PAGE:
Lewis and Clark : Indian Country
"Captain Lewis & Clark holding a council with the Indians," an etching in A the various nations of American Indians they would encounter on their journey. with the American Indian tribes and their leaders along the route, Lewis received a. and Preparation for the Lewis and Clark Expedition · The Lewis and Clark Expedition Meets The Lewis and Clark Expedition came in contact with nearly fifty Native American tribes and soon learned that the various groups had different On their return trip Lewis and Clark again benefited from the generosity of the Nez. His third section probed native American worship practices, sacred objects, and By those goals for the tribes east of the Mississippi were quite clear. days of Indian-European encounter, the president hoped the expedition might find.
Some lived in skin houses. Some made wooden boats. Some made boats of bark or animal hides. Some ate dog meat. Others would eat it only if starving. Some tribes were warlike. Others thought war was barbaric. These are "cultural" differences. Tribes that lived near each other, shared a similar way of life, and spoke a similar language are said to share the same culture and are grouped together in a culture area.
During their journey to the Pacific Ocean, Lewis and Clark traveled through three different culture areas: The Plains Indians were primarily nomadic buffalo hunters who lived most of the year in tipis. The horse was an important part of their culture. Although a few of the Plains tribes, like the Mandans and Pawneeslived in permanent villages most of the year, they hunted buffaloes and had a lifestyle similar to their nomadic neighbors.
These Indians lived in the Columbia River Country and were fishermen as well as hunters. These people were excellent wood workers who built large houses, boats, and totem poles. Many of these tribes, in fact, had become friends with France, Spain, and England before the United States had become a country.
It was very important to gain the loyalty and friendship of these tribes for economic as well as military and political reasons. Therefore, President Jefferson instructed Lewis and Clark to make friends and develop trade relations with these Indians as well as collect scientific and military information about them.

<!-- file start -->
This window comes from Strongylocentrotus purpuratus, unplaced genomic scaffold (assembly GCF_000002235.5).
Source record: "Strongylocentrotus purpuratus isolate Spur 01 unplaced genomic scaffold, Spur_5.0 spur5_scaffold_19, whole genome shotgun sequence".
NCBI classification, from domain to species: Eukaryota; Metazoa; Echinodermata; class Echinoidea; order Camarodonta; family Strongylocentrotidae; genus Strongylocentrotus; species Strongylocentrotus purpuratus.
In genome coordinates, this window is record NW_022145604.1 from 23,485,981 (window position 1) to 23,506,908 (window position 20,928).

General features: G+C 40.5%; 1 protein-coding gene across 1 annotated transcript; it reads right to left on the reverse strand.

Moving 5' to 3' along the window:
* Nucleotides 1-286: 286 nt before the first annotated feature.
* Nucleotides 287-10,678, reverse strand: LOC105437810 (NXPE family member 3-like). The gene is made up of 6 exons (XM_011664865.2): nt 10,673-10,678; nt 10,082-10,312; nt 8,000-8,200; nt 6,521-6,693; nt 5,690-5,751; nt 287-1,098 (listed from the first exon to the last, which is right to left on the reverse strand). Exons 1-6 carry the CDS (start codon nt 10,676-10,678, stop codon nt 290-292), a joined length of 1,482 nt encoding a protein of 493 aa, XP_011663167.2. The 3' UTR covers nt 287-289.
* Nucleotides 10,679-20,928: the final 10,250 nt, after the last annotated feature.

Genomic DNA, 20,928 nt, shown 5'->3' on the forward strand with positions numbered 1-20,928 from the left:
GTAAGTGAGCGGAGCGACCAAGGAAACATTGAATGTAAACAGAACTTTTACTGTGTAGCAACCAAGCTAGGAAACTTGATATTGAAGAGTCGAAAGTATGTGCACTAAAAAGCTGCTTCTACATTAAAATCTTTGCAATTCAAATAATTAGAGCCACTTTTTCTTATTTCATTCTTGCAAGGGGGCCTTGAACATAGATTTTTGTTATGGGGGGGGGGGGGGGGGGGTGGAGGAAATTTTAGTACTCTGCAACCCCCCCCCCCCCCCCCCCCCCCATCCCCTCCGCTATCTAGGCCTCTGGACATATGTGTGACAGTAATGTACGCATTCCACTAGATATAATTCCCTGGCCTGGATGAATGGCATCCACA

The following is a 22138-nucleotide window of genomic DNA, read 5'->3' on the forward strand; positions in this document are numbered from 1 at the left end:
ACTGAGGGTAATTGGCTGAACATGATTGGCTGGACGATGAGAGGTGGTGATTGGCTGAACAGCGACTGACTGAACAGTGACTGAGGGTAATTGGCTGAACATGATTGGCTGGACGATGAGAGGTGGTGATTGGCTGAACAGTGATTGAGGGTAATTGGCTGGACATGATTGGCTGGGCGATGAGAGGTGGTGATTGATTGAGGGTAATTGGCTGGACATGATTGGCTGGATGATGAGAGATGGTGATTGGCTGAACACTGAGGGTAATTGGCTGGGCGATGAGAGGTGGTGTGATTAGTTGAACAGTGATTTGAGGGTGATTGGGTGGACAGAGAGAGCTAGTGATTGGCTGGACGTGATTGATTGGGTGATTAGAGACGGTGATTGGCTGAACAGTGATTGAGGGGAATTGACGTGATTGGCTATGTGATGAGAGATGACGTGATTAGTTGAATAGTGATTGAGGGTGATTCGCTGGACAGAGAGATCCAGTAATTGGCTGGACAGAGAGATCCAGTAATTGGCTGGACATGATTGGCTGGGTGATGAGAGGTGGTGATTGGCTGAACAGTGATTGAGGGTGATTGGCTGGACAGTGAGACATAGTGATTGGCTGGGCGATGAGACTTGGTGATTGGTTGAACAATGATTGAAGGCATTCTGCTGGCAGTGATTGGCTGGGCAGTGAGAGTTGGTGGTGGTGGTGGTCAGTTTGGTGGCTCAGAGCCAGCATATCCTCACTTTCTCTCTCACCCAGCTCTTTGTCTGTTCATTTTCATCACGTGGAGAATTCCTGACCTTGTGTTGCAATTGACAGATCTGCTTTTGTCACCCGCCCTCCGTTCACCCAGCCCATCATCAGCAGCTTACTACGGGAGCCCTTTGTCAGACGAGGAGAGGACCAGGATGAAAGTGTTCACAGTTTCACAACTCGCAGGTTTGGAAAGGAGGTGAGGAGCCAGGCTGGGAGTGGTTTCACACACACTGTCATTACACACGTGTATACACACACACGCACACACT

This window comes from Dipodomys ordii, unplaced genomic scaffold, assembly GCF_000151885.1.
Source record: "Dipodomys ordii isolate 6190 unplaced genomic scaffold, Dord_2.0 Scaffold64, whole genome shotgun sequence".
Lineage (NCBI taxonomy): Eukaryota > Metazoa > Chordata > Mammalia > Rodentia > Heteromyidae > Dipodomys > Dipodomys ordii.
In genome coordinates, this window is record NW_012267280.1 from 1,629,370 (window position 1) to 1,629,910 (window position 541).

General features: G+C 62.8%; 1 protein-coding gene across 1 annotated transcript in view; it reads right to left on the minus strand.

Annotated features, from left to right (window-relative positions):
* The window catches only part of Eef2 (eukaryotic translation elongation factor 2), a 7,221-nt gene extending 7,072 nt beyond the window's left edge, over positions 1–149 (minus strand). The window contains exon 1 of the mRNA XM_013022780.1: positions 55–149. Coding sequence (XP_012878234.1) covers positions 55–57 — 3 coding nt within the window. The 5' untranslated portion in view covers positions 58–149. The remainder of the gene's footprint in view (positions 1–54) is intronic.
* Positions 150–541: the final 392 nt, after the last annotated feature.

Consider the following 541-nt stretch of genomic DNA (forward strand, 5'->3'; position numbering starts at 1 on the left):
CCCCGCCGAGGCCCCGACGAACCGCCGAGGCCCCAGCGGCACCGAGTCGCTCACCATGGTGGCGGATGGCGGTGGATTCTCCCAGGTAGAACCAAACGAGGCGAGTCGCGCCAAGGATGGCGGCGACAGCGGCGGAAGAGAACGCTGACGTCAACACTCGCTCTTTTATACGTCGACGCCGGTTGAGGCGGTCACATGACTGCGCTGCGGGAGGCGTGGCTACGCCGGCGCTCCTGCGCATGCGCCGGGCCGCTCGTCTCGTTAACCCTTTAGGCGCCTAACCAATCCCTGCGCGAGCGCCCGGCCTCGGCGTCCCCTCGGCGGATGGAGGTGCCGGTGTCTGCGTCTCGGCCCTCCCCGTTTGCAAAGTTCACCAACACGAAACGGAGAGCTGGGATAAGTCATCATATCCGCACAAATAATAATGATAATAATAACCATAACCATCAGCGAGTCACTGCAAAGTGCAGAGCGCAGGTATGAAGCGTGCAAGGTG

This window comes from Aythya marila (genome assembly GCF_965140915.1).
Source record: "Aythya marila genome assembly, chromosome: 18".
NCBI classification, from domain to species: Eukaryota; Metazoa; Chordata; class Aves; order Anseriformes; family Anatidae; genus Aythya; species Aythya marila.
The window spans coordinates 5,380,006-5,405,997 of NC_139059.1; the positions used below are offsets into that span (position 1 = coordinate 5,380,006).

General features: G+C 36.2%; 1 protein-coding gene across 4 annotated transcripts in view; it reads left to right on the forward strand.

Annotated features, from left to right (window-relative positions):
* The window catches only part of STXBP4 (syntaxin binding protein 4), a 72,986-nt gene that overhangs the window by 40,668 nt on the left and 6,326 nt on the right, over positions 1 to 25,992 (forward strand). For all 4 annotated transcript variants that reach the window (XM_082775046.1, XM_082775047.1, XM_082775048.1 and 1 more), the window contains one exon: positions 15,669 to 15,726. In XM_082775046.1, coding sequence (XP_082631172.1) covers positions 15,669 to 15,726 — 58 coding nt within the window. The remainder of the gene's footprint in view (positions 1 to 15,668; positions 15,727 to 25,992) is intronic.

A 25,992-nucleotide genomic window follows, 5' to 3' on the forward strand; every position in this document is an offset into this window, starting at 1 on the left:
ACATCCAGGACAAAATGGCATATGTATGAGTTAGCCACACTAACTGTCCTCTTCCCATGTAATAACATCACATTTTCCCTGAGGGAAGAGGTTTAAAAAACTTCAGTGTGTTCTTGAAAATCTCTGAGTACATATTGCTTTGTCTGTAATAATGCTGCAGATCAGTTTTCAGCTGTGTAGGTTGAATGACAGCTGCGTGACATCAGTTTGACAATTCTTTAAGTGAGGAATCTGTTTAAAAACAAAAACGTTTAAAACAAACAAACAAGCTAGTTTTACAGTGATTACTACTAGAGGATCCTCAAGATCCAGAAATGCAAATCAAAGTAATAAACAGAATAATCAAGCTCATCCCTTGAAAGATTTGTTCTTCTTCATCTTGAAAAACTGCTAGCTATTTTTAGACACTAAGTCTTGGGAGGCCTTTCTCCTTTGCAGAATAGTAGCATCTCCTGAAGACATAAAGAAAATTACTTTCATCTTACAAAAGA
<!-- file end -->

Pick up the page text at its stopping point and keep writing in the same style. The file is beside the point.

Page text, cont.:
Lewis and Clark fulfilled their roles as ambassadors of good will to perfection. Whenever they encountered a band of Indians, the captains held a conference, distributed presents, and explained to them that they now owed their allegiance to the United States, not France, Spain, or England. The most important of the presents were certificates, American flags, and Jefferson medals, known as peace medals from the clasped hands of friendship on the obverse.
Imagine a chain--its links Indian communities--that stretched from the Mandan villages on the upper Missouri across the Rockies and then along the Columbia River to the Pacific coast.
For Lewis and Clark this chain of friendship was a lifeline that enabled them to pass safely through a strange and unknown landscape. The Corps benefited from the protective custody they enjoyed while within the territory occupied by each tribe they visited. From the Indians the explorers received food, an opportunity to rest, and advice about the route immediately ahead.
The expedition was particularly indebted to the Nez Perce Indians, who the starving explorers met on September 20,after their ordeal on the Lolo Trail. Blue glass beads headed his list of most sought-after objects. It is probable that Lewis learned from sources in the Pacific Northwest fur trade that those beads were "far more valued than the white beads of the same manufacture and answer[ed] all the purposes of money.
Axes, tomahawks, moccasin awls, and camp kettles rounded out Lewis's catalog of high priorities. In addition to those items, Lewis planned to purchase substantial quantities of wampum, tobacco, and textiles.
Vermilion face paint, one hundred cheap rings with glass stones, and a number of pairs of scissors completed his stock of essentials. From merchants in and around Philadelphia came everything from 4, sewing needles and brooches to 8 brass kettles and 2, fishhooks. There were stocks of hawks bells, thimbles, ruffled shirts, and eleven dozen of those red-handled knives.